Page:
I thought I was a terrible cook until I started meal planning. Turns out, following recipes each week teaches you a lot about how to cook ingredients and properly season your food. I feel so much more comfortable improvising now than I did two years ago. And, let’s get this straight – it’s never too late to start learning how to cook. Julia Child was 32 when she started. So channel your inner Julia, throw caution to the wind, and give it a go.



Have any of you tried meal planning? What are your main tips for beginners?

**Fridge and Pantry Essentials


Thanks to Julia (my talented sister) for taking some of these photos!

The Post-Grad Rut // Tips and Tricks to Staying Sane

Hi my loves! Long time no talk. Let’s talk about post grad life, yeah? Entering the real world with no plan and limited work experience is tough. I assumed my diploma would automatically make me qualified for work. Turns out, it doesn’t. I also thought finding work aligned with my interests would be reasonably easy. Well, it wasn’t.

I learned pretty quickly that constant rejection sucks. Like – sucks. It eats away at you from the inside out and disfigures all perceptions of your self worth.

Why are my friends getting hired and not me? Am I not hirable? What am I doing wrong? What do I want to do with my life?

These questions danced around my head for weeks on end. And combined with the incessant rejection emails (or more often than not, receiving no responses whatsoever – honestly, that sucked more) and no daily structure, I fell into a weird depression. Most of my days were spent in bed, eating cereal and either watching Netflix or looking for jobs and writing cover letters.



So for all my people who are feeling similarly right now, know that you are not alone. You are smart. You are hirable. You are capable. And this strange period of time in no-man’s land will pass.

But until it does, here are a few tips that, looking back, I wish I had known:

1. Find some structure, somehow. 

I mean this in two ways:

  • Develop a daily routine. It’s so easy to stay in bed all day and look at a computer (trust me- I’ve done it). But it can start to feel sickening very quickly. My suggestion: Wake up early. Set your alarm for 8:30 and don’t snooze. Have a healthy breakfast. Go for a walk. Schedule some time in the morning to work on job-hunting nonsense, and a few hours in the afternoon to work on things that make you happy! Make this day productive – whether that means taking an all-involved self-care day, or submitting an application (both are equally important – don’t skimp on self-care, my loves!).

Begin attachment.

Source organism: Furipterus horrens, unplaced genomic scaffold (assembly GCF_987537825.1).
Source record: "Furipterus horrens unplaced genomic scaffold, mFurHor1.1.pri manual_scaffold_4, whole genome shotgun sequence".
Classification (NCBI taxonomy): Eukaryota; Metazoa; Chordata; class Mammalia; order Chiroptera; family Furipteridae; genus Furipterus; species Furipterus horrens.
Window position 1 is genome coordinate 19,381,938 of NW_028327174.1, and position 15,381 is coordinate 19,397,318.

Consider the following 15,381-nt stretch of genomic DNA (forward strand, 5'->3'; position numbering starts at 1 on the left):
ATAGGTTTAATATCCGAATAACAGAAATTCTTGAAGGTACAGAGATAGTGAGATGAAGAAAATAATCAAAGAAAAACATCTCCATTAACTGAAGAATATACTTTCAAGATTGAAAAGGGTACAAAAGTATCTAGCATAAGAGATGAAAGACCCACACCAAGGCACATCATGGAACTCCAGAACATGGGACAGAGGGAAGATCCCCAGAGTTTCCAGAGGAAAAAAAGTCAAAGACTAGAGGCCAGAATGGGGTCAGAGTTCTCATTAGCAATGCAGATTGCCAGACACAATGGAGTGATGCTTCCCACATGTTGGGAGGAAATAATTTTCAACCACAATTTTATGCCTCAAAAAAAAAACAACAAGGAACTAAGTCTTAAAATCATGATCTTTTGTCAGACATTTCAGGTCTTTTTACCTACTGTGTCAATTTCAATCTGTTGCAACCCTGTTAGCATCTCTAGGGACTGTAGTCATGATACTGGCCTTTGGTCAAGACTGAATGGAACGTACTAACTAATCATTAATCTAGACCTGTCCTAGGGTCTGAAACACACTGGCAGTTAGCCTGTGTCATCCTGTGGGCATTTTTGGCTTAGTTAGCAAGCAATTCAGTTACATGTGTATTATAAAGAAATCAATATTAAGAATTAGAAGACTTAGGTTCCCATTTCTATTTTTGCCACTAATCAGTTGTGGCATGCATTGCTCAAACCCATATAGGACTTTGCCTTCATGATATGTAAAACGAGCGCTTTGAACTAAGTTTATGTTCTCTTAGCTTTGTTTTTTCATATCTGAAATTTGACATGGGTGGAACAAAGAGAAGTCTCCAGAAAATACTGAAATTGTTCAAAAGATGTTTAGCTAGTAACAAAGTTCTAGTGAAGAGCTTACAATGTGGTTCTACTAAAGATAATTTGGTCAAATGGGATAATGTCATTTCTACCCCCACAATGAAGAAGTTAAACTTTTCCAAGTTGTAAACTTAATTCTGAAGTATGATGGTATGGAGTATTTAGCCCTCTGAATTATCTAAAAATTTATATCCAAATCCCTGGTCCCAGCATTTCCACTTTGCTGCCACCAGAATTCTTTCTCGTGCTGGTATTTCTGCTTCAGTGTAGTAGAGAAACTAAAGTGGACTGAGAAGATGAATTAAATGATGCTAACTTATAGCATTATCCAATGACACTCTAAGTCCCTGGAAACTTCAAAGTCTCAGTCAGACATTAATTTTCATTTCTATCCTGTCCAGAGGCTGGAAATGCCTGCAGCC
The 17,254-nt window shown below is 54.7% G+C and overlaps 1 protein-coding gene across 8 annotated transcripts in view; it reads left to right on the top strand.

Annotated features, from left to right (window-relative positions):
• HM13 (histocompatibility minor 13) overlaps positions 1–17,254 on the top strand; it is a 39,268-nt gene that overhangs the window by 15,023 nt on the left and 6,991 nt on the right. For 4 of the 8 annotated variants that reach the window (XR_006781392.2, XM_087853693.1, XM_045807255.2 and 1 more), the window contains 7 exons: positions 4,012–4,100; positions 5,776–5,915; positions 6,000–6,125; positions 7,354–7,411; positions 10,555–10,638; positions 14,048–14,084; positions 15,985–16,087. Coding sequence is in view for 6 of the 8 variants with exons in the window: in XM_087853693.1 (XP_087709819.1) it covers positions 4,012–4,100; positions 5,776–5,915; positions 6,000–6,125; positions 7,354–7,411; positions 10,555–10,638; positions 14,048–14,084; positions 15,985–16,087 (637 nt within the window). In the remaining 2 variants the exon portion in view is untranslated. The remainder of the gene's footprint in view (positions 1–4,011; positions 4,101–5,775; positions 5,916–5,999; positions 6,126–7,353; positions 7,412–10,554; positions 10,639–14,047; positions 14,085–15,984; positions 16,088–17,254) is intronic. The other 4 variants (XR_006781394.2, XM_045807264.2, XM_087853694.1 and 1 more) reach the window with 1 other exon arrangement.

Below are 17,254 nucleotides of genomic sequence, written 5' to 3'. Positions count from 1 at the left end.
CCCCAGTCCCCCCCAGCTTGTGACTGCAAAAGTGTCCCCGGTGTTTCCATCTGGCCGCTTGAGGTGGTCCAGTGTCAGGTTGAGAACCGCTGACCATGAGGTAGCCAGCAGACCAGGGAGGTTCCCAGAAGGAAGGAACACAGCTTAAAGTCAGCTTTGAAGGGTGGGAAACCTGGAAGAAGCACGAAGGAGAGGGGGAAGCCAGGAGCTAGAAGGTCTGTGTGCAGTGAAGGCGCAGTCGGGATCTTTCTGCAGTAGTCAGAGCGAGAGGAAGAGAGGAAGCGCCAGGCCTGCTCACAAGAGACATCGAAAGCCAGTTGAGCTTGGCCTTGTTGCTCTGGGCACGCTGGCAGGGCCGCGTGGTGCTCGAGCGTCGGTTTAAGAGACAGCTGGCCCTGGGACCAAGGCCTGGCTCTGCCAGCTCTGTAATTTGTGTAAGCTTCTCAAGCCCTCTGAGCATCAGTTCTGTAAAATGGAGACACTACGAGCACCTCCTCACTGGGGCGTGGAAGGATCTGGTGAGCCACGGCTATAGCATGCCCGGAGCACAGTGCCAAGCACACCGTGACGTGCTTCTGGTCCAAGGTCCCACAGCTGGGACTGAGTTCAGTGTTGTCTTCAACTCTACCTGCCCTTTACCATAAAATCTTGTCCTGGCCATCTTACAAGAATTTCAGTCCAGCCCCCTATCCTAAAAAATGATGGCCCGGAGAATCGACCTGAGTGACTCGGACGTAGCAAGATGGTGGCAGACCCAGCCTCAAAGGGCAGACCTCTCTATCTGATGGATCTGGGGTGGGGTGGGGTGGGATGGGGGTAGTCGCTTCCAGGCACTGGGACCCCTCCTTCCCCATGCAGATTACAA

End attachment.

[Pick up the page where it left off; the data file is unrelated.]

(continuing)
• Schedule out your week so that you know when you want to look for jobs and apply for positions. Make reasonable deadlines. Stay organized. Make a… dare I say it?… spreadsheet. Keeping on top of due dates and making small goals will make things feel a bit more manageable and much less overwhelming.




2. Be gentle with yourself.

I got to a point where thinking about job applications made me so anxious that I would procrastinate and avoid the thought of work entirely. I then internalized my lack of progress as an inherent laziness and beat myself up about it. If anyone is in that same boat, know that it’s okay. It’s okay to give yourself some distance from applications if that’s what you need. It’s a difficult time. So be gentle with yourself. If the thought of looking for jobs is stressing you out, maybe take today off and enjoy some self-care.




3. Find a project that brings you joy.

The great thing about being stuck between college and the working world is that you have tons of free time on your hands. So choose a skill you’ve been wanting to learn and get cracking! Start painting! Start a blog! Learn how to speak Italian! Do something that makes you happy and brings you some sense of fulfillment. Your life isn’t just about finding that job. So take this time to develop yourself.




4. Look for community.

If you’re like me, I was stuck back at home after college with no friends nearby. So I recommend looking for community elsewhere. Join a choir. Find a book club. Show up for political events and join a local activist group. Volunteer at an organization. Being surrounded by people, particularly those who share common interests with you and push you to grow, is so important.


5. Repeat after me: I am doing this right.

I am doing this right. I am doing this right. Get those words into your head and let them resonate through your body. Because you are doing this right. It may feel like you have no clue what you’re doing and the end is nowhere in sight, but a job offer will come. Trust yourself.




Hopefully some of these tips might help a few of you! And to all you wonderful humans out there in no-man’s land: You are strong and intelligent. You will find a job. And trust me, you are doing it right.